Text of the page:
Small question on the NXT programming (which I guess could be of general interest): when you reprogrammed it, I noticed the resulting program would make the shovel go up; and then the threads go backward. Do you always have to wait for a motor block to complete before doing something else; or was it possible to have the thread go backwards even as the shovel was going up?

Matthias Paul Scholz said...


> the opportunity to touch a live NXT (not sure you wanted me to ;-))

You have been welcome! How could I have the heart to object to it?
Hope you recognized the abundance of LEGO force streaming into your body ;-)

> And of course for naming all these crazy modules

Well, french terms would have fit better; I think, but with my most reprehensible lack of knowledge there that would have limited all modules to the name "Bonjour"...

> Do you always have to wait for a motor block to complete before doing something else

No, you haven't. There's the very useful radio button group "wait for completion" in most block's configuration dialog (also in the motor block) - I just forgot to set it correctly to "false".

By the way, the frequent switching off of the brick seems to be connected to the "switch off after a certain amount of time of inactivity" indeed - a running program appears not be considered as an activity by the NXT (which I do not consider very intuitive)!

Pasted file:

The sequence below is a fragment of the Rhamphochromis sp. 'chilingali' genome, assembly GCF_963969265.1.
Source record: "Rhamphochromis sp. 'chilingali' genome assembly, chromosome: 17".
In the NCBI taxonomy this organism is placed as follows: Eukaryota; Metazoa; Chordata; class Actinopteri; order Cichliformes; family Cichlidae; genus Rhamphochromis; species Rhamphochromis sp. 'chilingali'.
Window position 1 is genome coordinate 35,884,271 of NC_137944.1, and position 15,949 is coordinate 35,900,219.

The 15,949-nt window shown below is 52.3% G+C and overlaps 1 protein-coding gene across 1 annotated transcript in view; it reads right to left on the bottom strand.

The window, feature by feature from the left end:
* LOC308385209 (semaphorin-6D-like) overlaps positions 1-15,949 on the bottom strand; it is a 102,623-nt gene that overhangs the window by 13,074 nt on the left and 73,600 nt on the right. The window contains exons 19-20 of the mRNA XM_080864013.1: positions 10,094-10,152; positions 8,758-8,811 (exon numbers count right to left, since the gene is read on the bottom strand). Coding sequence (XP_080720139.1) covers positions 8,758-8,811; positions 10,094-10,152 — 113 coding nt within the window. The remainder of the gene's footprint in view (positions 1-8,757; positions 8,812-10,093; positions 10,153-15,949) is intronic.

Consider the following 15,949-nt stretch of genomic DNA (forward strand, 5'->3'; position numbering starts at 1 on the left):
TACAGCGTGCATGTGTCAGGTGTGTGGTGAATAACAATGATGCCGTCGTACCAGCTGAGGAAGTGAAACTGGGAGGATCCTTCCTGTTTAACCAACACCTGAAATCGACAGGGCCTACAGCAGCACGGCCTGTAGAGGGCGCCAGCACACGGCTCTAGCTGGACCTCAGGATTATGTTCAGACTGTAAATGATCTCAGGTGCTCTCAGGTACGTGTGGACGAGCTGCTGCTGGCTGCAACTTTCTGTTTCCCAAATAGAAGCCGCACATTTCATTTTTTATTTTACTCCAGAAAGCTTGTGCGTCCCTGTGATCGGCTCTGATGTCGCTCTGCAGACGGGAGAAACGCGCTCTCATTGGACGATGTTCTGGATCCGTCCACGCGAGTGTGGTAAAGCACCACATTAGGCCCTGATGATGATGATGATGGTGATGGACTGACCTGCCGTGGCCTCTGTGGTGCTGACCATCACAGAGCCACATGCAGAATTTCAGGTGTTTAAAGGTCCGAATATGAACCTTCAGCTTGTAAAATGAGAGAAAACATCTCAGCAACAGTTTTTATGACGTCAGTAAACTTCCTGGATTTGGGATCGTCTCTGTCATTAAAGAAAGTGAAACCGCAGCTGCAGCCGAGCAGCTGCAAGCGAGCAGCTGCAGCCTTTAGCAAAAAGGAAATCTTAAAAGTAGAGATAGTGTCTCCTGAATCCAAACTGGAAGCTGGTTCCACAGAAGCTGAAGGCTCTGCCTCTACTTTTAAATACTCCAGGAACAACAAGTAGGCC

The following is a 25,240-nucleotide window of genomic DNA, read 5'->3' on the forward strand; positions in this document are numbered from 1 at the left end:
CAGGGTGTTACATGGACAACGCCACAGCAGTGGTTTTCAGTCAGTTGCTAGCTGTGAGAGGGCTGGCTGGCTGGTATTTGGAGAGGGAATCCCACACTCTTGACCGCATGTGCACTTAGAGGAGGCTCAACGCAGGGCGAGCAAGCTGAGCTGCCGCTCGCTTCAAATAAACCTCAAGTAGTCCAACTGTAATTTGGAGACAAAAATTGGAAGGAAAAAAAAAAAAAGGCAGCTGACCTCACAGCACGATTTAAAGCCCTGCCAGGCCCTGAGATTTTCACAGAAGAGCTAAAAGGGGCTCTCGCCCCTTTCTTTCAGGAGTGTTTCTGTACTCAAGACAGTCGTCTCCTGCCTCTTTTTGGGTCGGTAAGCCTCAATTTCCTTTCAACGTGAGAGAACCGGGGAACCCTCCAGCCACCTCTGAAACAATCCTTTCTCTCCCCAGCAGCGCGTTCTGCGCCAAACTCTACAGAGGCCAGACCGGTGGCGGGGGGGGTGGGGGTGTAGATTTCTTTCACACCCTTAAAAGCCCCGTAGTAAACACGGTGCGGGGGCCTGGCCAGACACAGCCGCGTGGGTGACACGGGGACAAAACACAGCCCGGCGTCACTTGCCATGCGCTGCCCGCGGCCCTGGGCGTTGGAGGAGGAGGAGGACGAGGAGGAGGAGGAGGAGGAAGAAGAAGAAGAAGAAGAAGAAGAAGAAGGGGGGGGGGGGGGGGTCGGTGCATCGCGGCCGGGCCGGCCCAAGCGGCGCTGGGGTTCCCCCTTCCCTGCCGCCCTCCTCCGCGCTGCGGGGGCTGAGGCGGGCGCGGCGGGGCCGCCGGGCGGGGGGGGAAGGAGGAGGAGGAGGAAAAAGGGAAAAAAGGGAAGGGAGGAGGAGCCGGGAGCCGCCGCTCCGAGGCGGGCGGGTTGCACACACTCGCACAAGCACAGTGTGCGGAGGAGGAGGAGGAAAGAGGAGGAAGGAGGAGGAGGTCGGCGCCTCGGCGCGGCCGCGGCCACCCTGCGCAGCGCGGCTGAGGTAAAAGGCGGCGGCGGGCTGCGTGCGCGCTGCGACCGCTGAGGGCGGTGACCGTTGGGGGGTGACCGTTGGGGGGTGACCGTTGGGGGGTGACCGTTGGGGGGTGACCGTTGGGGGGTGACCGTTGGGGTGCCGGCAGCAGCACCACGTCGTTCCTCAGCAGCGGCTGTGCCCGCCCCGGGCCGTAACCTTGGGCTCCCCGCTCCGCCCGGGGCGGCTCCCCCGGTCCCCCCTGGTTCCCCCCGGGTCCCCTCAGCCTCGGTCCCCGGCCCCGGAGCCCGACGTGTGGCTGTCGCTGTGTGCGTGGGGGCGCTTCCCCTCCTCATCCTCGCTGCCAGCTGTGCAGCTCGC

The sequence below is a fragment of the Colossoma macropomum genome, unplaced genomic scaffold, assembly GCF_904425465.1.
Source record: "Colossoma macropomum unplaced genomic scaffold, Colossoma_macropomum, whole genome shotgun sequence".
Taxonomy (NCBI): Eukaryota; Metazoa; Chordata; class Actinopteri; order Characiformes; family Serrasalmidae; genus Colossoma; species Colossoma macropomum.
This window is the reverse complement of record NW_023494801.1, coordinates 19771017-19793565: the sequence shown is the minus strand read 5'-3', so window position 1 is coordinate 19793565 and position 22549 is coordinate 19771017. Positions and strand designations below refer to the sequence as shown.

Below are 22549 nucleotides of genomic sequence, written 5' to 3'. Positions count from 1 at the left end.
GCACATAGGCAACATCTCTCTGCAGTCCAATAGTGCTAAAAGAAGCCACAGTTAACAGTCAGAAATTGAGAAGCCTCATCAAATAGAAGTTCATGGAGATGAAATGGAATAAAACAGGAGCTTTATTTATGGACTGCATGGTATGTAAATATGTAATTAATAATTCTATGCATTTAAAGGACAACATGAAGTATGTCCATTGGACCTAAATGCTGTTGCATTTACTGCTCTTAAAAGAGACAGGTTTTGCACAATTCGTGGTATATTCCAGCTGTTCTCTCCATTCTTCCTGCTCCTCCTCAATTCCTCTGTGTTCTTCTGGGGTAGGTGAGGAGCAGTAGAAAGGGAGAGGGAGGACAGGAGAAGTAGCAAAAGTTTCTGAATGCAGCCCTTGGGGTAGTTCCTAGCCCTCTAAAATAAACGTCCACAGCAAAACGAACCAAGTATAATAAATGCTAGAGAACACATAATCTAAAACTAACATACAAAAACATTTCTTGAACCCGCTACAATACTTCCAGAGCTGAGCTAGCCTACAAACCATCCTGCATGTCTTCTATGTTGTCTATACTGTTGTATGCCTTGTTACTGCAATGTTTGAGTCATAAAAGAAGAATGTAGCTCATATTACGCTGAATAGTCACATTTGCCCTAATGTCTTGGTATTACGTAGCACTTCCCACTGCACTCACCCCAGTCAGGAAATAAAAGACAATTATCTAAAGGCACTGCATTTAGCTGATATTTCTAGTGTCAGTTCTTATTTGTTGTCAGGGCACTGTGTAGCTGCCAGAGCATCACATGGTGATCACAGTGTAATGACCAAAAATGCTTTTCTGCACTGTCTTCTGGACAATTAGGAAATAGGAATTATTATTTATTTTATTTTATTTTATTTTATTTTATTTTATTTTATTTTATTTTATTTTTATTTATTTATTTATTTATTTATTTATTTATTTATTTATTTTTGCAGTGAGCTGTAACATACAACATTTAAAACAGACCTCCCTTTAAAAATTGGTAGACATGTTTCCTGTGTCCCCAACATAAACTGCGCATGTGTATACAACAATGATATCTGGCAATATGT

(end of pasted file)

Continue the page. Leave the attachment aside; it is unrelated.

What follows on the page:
byronczimmer said...

The RCX had the same issue -- it's 'turn off after 'x' time meant 'interaction with the buttons by a human', not 'doing something'.

I believe the solution is to change shutoff time to 'never'. Should be able to do that directly on the NXT (given that I have gotten my NXT and then got slammed with real life stuff and haven't actually installed the software yet).

Jonathan said...

Or you could just have the program use the "keep alive" block to keep the NXT from shutting off.


jeff said...

I made some improvements to the line follower program I previously published. The improvements eliminate the incremental turning - stopping - checking the light sensor - and continuing. The new approach makes the robot's movements far smoother and much more precise.


Matthias Paul Scholz said...


As this blog entry covers a completely different topic, I made your line follower gadget to a separate blog entry so it might be more easily deteced by readers and discussed.